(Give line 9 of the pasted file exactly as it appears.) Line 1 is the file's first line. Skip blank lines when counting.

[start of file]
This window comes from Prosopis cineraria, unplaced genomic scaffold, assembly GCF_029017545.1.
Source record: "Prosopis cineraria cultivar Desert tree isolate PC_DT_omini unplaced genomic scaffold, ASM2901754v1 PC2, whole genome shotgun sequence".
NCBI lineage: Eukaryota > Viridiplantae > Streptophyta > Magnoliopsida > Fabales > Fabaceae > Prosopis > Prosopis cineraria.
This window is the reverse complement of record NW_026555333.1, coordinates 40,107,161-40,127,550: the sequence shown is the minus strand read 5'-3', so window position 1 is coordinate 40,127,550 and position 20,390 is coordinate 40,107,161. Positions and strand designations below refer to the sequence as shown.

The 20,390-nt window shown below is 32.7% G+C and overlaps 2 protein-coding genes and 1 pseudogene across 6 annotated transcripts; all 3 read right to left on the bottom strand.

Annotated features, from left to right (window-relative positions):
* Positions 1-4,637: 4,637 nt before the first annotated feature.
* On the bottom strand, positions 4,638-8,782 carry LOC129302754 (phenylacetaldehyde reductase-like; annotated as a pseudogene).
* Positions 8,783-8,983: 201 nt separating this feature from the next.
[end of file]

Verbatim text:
* Positions 8,783-8,983: 201 nt separating this feature from the next.